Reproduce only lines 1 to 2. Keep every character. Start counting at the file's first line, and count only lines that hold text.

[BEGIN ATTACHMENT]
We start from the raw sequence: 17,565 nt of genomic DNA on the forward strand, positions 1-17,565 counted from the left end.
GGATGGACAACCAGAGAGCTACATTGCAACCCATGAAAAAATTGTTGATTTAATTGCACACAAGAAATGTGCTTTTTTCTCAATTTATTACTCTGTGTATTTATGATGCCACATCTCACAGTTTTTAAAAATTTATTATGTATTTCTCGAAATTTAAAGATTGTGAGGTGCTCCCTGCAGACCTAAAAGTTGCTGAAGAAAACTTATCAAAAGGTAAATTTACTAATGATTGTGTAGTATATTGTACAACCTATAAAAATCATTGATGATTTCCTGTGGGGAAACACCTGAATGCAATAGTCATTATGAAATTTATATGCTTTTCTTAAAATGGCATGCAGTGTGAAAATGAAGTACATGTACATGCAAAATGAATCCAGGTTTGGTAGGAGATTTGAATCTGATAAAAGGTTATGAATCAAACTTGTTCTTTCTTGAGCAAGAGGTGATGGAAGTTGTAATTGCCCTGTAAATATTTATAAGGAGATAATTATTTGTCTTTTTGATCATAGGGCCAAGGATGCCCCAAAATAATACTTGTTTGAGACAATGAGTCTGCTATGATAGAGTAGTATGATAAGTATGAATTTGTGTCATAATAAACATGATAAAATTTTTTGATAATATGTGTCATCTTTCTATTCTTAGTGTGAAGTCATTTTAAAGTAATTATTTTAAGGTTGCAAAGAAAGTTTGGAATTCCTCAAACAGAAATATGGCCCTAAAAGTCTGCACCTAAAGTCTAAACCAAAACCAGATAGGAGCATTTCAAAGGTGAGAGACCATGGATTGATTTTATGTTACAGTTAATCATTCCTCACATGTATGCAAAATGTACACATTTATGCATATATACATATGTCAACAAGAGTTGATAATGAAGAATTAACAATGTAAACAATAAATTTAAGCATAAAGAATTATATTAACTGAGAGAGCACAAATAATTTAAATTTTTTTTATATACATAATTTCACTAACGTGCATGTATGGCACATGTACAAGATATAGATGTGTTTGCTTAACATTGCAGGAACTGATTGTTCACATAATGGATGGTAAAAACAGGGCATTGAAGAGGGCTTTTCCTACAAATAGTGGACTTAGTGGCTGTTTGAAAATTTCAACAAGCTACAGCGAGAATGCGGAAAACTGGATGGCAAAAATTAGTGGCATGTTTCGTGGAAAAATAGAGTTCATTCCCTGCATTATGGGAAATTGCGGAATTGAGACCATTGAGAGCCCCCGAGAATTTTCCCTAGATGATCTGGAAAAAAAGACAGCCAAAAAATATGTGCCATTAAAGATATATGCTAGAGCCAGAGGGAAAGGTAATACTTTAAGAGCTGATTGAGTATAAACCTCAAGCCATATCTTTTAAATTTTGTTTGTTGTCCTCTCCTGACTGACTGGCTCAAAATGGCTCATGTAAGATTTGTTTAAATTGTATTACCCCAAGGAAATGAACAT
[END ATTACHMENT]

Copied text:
We start from the raw sequence: 17,565 nt of genomic DNA on the forward strand, positions 1-17,565 counted from the left end.
GGATGGACAACCAGAGAGCTACATTGCAACCCATGAAAAAATTGTTGATTTAATTGCACACAAGAAATGTGCTTTTTTCTCAATTTATTACTCTGTGTATTTATGATGCCACATCTCACAGTTTTTAAAAATTTATTATGTATTTCTCGAAATTTAAAGATTGTGAGGTGCTCCCTGCAGACCTAAAAGTTGCTGAAGAAAACTTATCAAAAGGTAAATTTACTAATGATTGTGTAGTATATTGTACAACCTATAAAAATCATTGATGATTTCCTGTGGGGAAACACCTGAATGCAATAGTCATTATGAAATTTATATGCTTTTCTTAAAATGGCATGCAGTGTGAAAATGAAGTACATGTACATGCAAAATGAATCCAGGTTTGGTAGGAGATTTGAATCTGATAAAAGGTTATGAATCAAACTTGTTCTTTCTTGAGCAAGAGGTGATGGAAGTTGTAATTGCCCTGTAAATATTTATAAGGAGATAATTATTTGTCTTTTTGATCATAGGGCCAAGGATGCCCCAAAATAATACTTGTTTGAGACAATGAGTCTGCTATGATAGAGTAGTATGATAAGTATGAATTTGTGTCATAATAAACATGATAAAATTTTTTGATAATATGTGTCATCTTTCTATTCTTAGTGTGAAGTCATTTTAAAGTAATTATTTTAAGGTTGCAAAGAAAGTTTGGAATTCCTCAAACAGAAATATGGCCCTAAAAGTCTGCACCTAAAGTCTAAACCAAAACCAGATAGGAGCATTTCAAAGGTGAGAGACCATGGATTGATTTTATGTTACAGTTAATCATTCCTCACATGTATGCAAAATGTACACATTTATGCATATATACATATGTCAACAAGAGTTGATAATGAAGAATTAACAATGTAAACAATAAATTTAAGCATAAAGAATTATATTAACTGAGAGAGCACAAATAATTTAAATTTTTTTTATATACATAATTTCACTAACGTGCATGTATGGCACATGTACAAGATATAGATGTGTTTGCTTAACATTGCAGGAACTGATTGTTCACATAATGGATGGTAAAAACAGGGCATTGAAGAGGGCTTTTCCTACAAATAGTGGACTTAGTGGCTGTTTGAAAATTTCAACAAGCTACAGCGAGAATGCGGAAAACTGGATGGCAAAAATTAGTGGCATGTTTCGTGGAAAAATAGAGTTCATTCCCTGCATTATGGGAAATTGCGGAATTGAGACCATTGAGAGCCCCCGAGAATTTTCCCTAGATGATCTGGAAAAAAAGACAGCCAAAAAATATGTGCCATTAAAGATATATGCTAGAGCCAGAGGGAAAGGTAATACTTTAAGAGCTGATTGAGTATAAACCTCAAGCCATATCTTTTAAATTTTGTTTGTTGTCCTCTCCTGACTGACTGGCTCAAAATGGCTCATGTAAGATTTGTTTAAATTGTATTACCCCAAGGAAATGAACAT